There are some limitations to our study. First, this is a relatively small population. However, compared with the available literature, it is the only population of this size with a homogenous series of patients (spherical femoral heads, congruent joints, limited or no OA), followed prospectively with 96% followup. Second, we did not analyze confounding factors and cannot know how they influence the VAS or Merle d’Aubigné-Postel score. However, because this is a series of 51 hips, dividing this population into smaller subgroups to evaluate certain confounding factors (such as age, gender, obesity, smoking, physical exercise) would lead to over-stratification, making it impossible to distinguish any reliable confounders. In addition, owing to the descriptive nature of the study design we decided not to include an analysis for confounding factors. Third, without a control group without surgery it is not possible to determine the natural course and subsequently impossible to determine the long-term effect of surgery. Developmental dysplasia of the hip occurs in one to two per 1000 births and, when left uncorrected, it may be associated with high long-term morbidity. Furnes et al.  reported an incidence of 9% dysplastic hips in patients having THAs and stated that as much as 1/3 of all patients undergoing THA before 65 years of age experience the consequences of developmental hip dysplasia. Surgical correction of residual dysplasia in adults can relieve pain and substantially improve function, but it has not been proven that it can improve the natural history of developmental dysplasia of the hip [7, 10, 12, 14, 17].
The mean VAS score deteriorated slightly with time, but remained higher than preoperatively. Kotz et al.  reported patients after Chiari osteotomy with a mean VAS score of 25 mm at an average followup of 32 years, which is comparable to the VAS score for our population.
Comparing the Merle d’Aubigné-Postel scores at 15 years followup with the results at 25 years followup, the following pattern was observed. Up to 15 years postoperatively, the clinical scores showed major improvement compared with preoperatively. However, at 25 years, the clinical scores showed deterioration of 1 point. Nevertheless, the results are better than the Merle d’Aubigné-Postel scores preoperatively. Nakamura et al.  described a population of 145 rotational osteotomies of the acetabulum at a mean followup of 13 years, and in this population, the clinical outcome based on the Merle d’Aubigné-Postel score was 15 to 18 in 90 (80%) of the 112 hips which had Stage I or II OA preoperatively and 15 to 18 for nine of the 33 hips which had Stage III or IV OA preoperatively. This shows that when degenerative changes have developed preoperatively, the clinical outcome of acetabular osteotomies and the postoperative Merle d’Aubigné-Postel score can be expected to be lower.
In this population, the development of symptomatic OA did occur with time and could not be avoided by performing triple osteotomies. At most, it was delayed. This also is reported in the literature [7, 10, 12-14, 17]. In the population described by Janssen et al. , six radiographs (18.8%) showed radiographic signs of progression of OA at the final followup. Nakamura et al.  also described an increase in OA with time, graded according to the Japanese Orthopaedic Association [15, 16]. Of the 112 hips with Grade I or II OA preoperatively, only 70% (79 hips) still had Grade I or II OA at the last followup, and the rest had progressive degenerative changes. The reason for this progression of OA despite an osteotomy may be that the acetabulum is reoriented to a more favorable position, reducing the shear forces in the joint by making the weightbearing zone more horizontal, but it is not enlarged and not normalized; it remains a shallow and suboptimal joint.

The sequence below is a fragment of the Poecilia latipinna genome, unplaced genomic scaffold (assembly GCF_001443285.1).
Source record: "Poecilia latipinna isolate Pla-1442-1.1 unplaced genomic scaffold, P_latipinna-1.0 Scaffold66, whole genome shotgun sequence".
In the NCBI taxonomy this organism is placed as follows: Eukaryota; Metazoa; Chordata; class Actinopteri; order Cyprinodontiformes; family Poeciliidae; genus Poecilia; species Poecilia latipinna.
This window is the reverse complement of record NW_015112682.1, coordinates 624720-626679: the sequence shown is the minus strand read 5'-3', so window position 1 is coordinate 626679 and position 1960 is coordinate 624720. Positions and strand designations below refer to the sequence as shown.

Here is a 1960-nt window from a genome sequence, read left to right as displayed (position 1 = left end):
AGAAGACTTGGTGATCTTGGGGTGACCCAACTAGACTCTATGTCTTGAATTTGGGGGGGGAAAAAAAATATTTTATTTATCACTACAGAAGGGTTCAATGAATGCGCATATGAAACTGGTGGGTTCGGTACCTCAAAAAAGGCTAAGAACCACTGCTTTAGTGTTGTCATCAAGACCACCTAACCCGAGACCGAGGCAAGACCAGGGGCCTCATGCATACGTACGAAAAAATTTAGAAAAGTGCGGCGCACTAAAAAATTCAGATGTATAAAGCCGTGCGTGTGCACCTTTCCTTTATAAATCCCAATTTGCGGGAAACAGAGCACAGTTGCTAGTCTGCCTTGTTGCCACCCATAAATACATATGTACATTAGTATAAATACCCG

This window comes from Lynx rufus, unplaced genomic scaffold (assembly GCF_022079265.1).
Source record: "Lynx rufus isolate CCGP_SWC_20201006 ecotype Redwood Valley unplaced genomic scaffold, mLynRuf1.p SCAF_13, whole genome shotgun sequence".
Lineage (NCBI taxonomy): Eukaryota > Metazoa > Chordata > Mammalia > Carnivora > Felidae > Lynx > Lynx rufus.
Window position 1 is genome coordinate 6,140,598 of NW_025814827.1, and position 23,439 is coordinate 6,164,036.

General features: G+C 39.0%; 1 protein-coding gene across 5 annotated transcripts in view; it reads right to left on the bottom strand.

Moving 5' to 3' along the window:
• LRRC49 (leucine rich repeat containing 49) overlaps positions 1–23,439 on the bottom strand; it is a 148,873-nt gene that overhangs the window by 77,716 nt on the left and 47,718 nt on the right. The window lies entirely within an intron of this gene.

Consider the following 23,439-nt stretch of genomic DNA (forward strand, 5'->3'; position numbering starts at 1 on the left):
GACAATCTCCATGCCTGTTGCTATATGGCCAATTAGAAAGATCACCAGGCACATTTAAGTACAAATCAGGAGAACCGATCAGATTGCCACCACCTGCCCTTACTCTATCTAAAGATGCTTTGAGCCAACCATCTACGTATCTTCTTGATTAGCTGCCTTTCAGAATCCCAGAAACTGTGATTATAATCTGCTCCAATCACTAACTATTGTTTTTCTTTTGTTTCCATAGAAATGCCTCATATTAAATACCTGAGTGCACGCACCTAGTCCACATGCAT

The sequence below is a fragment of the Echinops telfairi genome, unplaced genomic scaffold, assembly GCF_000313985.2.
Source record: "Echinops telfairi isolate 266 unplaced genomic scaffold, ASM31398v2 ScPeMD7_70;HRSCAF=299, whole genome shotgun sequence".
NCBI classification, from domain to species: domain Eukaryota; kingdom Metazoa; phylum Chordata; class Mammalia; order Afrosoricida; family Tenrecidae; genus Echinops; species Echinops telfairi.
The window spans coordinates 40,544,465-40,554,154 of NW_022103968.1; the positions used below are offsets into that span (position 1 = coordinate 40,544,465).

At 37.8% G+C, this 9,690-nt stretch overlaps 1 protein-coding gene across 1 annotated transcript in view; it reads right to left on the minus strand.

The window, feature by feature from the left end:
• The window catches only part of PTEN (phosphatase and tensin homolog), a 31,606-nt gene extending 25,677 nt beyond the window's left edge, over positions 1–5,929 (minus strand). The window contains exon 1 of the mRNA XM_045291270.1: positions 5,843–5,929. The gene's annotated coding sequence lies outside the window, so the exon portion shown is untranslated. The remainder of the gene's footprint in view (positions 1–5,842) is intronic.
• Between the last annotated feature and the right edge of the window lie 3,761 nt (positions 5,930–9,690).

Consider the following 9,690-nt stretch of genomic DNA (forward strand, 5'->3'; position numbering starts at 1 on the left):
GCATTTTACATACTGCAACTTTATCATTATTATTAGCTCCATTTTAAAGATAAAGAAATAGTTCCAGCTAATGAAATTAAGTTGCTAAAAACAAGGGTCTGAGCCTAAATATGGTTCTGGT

The rate of conversion to THA increased in this population after 15 years. Comparing the conversion rate of 31% for this population with the rates reported in the literature remains difficult. Most of the available studies describing results greater than 10 years describe different operative techniques [7, 10, 14, 17] with much lower followup rates (range, 15%-98%). Kotz et al.  reported the long-term followup for the Chiari osteotomy and showed a conversion rate of 40% to THA at an average followup of 32 years. However, their population had a followup of only 15% because for most of the patients, the records could not be identified. This makes their study of limited value and difficult to compare with ours because of the different operative technique and because the preoperative degree of OA generally was greater in their population . A major disadvantage of the Chiari osteotomy, compared with the triple osteotomy, is the difficulty it poses when performing a THA. A THA after a triple osteotomy is notably easier than after a Chiari osteotomy. Matheney et al.  reported 109 patients (135 hips) treated with a Bernese periacetabular osteotomy. At an average followup of 9 years, 17 hips were converted to THA. However, the preoperative radiographs showed a higher rate of patients with OA than in our population, thus making direct comparison difficult (Table 3).
We report a series of patients with 96% followup at 25 years after triple osteotomy of the pelvis for developmental dysplasia of the hip. In this population of selected patients with a congruent joint and limited preoperative OA (Grades 0-1), the triple osteotomy can provide substantial pain reduction and improved function at 25 years followup. There appeared to be a substantial increase in OA between 15 and 25 years after triple osteotomy and the subsequent number of patients requiring THAs increased to 32%. A triple osteotomy can improve a patient’s symptoms, but it cannot normalize the joint and prevent OA from developing with time. If THA is required, it can be performed uneventfully.
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